We want to extend a very warm welcome to Dr Anne Collis who has joined ACoRNS as a Visiting Research Fellow.
Anne’s interest in research is its potential to change how people make sense of themselves and the world around them. Until recently she located herself firmly in the world of social activism, valuing the power of research but largely choosing to remain outside academia. Her voluntary and work life social activism has straddled international development, cross-cultural communication, the looked after system, education, social care, health, homelessness and the rights of people with learning disabilities and/or who are neurodivergent.
In 2013, Anne was a co-founder of Barod Community Interest Company, a cooperative working in the knowledge sector that was co-founded and co-run by people with and without learning disabilities. It was Barod that finally persuaded Anne to enter the academic world to study for a doctorate, arguing that in the current world they needed a Dr Collis to open doors that Mrs Collis could not open. Her doctorate was a partnership of Bangor University and Barod. It was funded under the KESS (Knowledge Economy Skills Scholarship) scheme. She successfully defended her thesis in July 2021.
Anne’s doctoral thesis, Not Just the Usual Suspects, combines transdisciplinary methodological and epistemic research with a very practical purpose: Barod could not find an approach to public involvement in policy, services or research that sat comfortably with them. So Anne was sent away to do doctoral research to create one. Naively she thought this would mean designing a method. In reality, most of the research involved trying to understand the problem well enough to try to co-design a solution. This led to in depth research about knowledge, knowing, power, cross-cultural communication, mental models and what we mean when we talk about living in different worlds.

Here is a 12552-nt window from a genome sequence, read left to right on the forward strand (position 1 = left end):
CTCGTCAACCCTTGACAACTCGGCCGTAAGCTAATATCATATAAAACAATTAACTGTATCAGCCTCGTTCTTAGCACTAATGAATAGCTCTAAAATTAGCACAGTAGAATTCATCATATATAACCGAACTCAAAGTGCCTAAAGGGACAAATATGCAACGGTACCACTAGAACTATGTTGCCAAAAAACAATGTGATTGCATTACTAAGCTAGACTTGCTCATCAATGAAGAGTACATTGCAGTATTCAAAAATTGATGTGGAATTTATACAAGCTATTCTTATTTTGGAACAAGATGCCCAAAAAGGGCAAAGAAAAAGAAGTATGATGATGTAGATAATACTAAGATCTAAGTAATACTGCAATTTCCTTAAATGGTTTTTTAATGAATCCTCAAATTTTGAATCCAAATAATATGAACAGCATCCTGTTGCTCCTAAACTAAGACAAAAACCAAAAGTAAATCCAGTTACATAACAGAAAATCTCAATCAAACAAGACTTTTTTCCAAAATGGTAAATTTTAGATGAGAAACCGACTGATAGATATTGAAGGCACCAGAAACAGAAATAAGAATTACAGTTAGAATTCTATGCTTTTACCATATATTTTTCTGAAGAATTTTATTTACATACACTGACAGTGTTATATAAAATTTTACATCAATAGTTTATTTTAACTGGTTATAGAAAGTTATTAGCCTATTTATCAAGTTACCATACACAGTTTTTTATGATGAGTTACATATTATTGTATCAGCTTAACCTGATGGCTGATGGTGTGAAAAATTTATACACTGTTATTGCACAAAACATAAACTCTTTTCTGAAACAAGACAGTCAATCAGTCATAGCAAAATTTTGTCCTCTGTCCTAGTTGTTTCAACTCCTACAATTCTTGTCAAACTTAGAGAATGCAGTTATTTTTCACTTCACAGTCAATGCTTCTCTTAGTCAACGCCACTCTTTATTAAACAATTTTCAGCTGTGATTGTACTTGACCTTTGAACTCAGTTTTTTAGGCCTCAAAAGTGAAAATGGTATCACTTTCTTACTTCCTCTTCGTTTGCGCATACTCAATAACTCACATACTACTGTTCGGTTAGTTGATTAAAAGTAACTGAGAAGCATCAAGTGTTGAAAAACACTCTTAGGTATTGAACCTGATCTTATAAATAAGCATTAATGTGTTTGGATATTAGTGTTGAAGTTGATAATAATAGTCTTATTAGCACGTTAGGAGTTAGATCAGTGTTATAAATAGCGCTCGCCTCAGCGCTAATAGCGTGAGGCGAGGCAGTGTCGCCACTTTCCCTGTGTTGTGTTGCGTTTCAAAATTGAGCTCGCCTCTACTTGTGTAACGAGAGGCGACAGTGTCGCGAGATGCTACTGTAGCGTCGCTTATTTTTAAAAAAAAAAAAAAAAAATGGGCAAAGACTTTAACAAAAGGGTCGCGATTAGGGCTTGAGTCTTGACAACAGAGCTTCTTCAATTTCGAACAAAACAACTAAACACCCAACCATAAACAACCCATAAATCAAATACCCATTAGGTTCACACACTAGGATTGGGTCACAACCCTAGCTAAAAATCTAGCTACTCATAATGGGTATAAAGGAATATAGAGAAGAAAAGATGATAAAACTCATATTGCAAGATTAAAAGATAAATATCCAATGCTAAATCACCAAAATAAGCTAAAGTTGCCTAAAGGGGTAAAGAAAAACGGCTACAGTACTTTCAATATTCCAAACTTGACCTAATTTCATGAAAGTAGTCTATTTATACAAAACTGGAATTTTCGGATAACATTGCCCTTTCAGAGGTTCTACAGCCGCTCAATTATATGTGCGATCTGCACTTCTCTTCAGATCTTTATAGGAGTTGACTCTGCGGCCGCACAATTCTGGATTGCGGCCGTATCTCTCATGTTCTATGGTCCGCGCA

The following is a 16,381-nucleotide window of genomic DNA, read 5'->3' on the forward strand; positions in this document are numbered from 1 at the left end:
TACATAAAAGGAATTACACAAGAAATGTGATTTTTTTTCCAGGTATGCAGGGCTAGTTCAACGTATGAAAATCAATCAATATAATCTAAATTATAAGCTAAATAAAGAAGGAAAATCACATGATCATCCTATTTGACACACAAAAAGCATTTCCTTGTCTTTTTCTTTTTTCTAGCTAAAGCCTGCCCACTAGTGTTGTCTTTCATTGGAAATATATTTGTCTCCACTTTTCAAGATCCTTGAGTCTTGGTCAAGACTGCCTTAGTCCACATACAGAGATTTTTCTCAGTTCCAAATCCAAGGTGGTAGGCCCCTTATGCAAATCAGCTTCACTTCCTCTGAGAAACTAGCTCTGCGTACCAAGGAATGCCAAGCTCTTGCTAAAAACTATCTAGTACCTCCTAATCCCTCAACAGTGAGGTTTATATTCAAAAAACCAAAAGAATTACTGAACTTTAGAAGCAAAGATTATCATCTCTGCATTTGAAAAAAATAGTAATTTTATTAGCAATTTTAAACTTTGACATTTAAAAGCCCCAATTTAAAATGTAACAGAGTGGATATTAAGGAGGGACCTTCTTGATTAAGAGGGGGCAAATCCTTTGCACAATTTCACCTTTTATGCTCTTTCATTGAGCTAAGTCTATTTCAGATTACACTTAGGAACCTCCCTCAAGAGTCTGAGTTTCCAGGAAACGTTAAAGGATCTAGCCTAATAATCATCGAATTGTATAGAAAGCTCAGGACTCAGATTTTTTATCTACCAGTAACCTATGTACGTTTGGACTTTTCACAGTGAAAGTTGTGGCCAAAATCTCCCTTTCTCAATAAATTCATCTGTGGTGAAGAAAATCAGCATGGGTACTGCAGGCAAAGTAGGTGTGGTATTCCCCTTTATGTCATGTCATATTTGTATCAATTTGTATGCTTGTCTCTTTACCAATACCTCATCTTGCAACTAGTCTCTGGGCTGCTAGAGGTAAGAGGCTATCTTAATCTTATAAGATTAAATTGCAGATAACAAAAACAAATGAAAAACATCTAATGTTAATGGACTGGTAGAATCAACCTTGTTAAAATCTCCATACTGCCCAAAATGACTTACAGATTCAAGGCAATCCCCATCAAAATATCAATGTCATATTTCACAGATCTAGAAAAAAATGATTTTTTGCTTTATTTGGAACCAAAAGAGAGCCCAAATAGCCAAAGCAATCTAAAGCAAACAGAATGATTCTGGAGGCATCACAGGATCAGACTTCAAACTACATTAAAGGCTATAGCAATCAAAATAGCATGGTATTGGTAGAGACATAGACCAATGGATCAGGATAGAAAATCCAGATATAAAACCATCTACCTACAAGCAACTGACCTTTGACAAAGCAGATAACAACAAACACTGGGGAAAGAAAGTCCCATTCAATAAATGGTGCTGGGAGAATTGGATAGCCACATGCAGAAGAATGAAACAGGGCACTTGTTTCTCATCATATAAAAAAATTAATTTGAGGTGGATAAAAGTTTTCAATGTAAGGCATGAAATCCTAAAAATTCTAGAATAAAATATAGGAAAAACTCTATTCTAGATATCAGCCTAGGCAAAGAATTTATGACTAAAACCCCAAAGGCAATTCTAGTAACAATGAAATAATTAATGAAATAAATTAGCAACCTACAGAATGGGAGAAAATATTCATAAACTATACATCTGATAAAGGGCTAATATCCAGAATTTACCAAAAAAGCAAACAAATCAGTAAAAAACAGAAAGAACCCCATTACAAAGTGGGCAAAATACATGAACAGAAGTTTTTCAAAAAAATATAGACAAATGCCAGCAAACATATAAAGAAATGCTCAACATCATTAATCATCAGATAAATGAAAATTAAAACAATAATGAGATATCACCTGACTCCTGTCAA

The end product was a new approach to thinking about public involvement as well as a practical new method called ‘CSC’ (coffee shop conversations) which is described in the later parts of her thesis. As part of Anne’s commitment to valuing different people’s ways of knowing and knowledge, her thesis is written ‘bilingually’. The left pages provide an ‘everyday’ langage summary while the facing page is written in ‘academic’.
Currently, Anne is writing up some of her research while developing an 11 year plan for a centre for neurodivergent entrepreneurship and providing practical support to several autistic and neurodivergent people.
Anne identifies as neurodivergent and autistic. Towards the end of the doctorate, Anne was advised to self-refer for a formal autism diagnosis. She did so, mainly to experience and observe the diagnostic system from the inside. After a paper-based screening, she was accepted on the waiting list in February 2020. She is still on the waiting list.
We very much look forward to working with Anne, particularly on the experiences of neurodivergent students in Higher Education. Anne can be contacted via email: A.Collis@soton.ac.uk and Twitter @welshflier.